Here's one you can make yourself

29th May 2009 at 01:00

Hands up those of you who know what a spectrophotometer is? Hmmm, thought so. Anyway, for those who don't, it's a jolly useful bit of kit that can analyse the spectral composition of light and show you how much of each wavelength is present. You can get ones that hook up to a computer and, with the right software, will display rather fetchingly-colourful spectragraphs.

If you pointed one at a sodium street lamp, you would get a peak in the yellow part of the spectrum. Such devices are now much more affordable than they used to be, in that not long ago a spectrophotometer would have cost more than my car (OK, my car is a three-and-a half-year-old Nissan MPV that is inexplicably less popular than its unreliable rivals, but you get my drift).

You can produce your own spectragraph for next to nothing. First, use some card, glue and an old DVD to make a device that splits a light source into a spectrum. Next, grab a digital camera or cameraphone to photograph said spectrum. Having transferred this image to a computer, fire up a fabulous free piece of software called tracker.jar to make the graph.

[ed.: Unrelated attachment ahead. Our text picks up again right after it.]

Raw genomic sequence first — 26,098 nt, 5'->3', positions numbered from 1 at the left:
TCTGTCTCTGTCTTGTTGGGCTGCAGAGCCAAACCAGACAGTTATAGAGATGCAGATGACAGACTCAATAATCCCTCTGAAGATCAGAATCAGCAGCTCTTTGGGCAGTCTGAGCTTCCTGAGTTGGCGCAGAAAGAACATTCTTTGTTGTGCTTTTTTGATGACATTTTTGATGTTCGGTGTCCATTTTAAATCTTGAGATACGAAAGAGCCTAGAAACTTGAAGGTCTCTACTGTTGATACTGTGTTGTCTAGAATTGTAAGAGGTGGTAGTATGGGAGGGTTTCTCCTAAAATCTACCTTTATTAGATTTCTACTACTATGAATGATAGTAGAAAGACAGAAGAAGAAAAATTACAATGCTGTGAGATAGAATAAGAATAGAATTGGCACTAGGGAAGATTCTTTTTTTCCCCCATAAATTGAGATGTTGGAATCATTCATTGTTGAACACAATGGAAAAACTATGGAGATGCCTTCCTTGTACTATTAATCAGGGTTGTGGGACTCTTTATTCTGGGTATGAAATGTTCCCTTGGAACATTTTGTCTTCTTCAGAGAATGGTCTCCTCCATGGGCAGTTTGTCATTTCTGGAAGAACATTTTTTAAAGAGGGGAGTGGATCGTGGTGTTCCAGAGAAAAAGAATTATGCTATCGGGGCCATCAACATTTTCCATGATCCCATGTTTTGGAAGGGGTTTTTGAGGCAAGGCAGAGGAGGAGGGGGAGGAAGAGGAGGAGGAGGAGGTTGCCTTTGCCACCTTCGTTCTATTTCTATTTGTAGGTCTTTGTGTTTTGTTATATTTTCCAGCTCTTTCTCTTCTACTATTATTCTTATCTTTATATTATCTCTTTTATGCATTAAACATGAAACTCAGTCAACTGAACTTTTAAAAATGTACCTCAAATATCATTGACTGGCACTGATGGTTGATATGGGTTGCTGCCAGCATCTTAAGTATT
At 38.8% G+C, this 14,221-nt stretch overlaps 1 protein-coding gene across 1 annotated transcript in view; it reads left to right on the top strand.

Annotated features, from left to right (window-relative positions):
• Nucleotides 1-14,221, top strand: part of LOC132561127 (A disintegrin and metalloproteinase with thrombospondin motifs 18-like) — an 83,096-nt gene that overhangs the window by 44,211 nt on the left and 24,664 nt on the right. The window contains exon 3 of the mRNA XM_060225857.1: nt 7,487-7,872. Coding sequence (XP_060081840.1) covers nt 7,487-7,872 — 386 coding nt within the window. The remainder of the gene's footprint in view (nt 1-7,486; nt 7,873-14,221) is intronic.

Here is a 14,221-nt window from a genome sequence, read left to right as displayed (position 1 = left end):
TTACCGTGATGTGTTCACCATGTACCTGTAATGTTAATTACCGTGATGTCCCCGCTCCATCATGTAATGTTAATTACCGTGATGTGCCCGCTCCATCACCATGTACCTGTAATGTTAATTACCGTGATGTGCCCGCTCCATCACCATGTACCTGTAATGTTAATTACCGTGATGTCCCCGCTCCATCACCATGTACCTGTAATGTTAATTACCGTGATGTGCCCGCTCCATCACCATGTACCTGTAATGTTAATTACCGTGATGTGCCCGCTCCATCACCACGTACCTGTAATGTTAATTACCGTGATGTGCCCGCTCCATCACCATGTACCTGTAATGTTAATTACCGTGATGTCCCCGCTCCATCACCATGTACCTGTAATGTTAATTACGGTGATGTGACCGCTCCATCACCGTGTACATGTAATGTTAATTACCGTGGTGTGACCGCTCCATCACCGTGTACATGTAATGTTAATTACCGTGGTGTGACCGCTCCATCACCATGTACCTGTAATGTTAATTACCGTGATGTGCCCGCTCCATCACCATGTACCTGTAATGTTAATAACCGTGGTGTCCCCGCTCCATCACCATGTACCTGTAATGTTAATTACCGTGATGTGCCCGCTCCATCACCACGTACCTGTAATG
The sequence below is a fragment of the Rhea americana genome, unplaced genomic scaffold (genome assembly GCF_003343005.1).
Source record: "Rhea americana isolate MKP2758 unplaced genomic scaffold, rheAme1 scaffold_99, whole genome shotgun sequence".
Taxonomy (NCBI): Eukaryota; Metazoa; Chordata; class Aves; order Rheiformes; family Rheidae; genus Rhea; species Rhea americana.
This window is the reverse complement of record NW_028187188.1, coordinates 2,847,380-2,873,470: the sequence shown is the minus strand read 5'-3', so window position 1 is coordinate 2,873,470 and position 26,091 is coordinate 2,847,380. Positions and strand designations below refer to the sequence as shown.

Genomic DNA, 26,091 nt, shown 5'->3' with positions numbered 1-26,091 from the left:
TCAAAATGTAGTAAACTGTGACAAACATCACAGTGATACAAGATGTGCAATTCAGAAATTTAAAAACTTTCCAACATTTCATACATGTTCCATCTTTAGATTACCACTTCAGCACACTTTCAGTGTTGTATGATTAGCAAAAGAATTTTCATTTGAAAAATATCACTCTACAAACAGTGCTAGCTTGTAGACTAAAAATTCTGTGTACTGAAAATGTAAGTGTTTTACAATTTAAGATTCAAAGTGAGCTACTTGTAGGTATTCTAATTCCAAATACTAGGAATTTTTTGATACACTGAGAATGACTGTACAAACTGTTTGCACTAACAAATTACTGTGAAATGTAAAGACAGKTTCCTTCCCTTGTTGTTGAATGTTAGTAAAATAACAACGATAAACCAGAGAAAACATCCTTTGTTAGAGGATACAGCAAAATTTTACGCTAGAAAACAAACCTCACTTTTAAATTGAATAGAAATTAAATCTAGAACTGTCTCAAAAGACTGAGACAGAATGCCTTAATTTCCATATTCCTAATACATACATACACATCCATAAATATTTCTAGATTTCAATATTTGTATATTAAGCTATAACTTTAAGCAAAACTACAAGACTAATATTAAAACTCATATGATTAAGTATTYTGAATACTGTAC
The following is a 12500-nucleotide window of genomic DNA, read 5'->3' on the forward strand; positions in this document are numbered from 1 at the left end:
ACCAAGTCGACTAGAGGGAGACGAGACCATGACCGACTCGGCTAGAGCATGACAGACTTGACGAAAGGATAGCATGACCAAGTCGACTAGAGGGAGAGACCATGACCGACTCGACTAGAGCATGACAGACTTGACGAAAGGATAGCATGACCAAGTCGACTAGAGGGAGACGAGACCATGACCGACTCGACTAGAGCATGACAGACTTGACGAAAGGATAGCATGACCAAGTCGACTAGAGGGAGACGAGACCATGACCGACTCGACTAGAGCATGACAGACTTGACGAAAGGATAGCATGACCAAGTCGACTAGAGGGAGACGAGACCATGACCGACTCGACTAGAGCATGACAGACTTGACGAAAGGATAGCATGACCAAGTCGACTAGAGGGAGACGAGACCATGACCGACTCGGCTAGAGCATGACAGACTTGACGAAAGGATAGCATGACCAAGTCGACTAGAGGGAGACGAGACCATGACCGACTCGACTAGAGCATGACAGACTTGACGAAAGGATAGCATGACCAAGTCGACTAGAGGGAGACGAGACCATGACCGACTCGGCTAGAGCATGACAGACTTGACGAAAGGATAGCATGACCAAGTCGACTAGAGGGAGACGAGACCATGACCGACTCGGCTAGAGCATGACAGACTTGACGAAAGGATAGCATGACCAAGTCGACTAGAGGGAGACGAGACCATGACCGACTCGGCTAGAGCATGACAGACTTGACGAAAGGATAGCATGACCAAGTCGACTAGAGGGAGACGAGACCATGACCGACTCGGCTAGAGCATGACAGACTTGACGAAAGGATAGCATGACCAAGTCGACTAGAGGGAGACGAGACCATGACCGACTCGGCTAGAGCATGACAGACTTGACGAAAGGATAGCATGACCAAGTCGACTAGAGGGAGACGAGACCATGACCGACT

Finally, if you must, colour it in. There, that last bit got the geographers' attention. You know where to call for further details - or to complain about the pathetic stereotyping of another subject.

The homemade spectrograph sounds like something out of Blue Peter. In this case, I don't think that is a bad thing. I feel passionately that there is a need for equipment for excellence in science departments, but the homemade device has an advantage. Commercial spectrophotometers are black boxes. Kids can hook them up to laptops, point a fibre-optic probe at a light source (note how physicists can't simply say "light") and out pops a spectrograph.

How does it work? Dinnae ken. At least the sticky-backed plastic version lays it all bare. The science world is full of mysterious boxes with probes and displays. Making your own instrument can be a cracking learning experience.

It's even better if, having made and tested it, you can then get to use a proper one that looks as modern as something you'd find in a business studies department.

Gregor Steele knows of a good experiment with a spectro-photometer, some coloured lights and two ping-pong balls.

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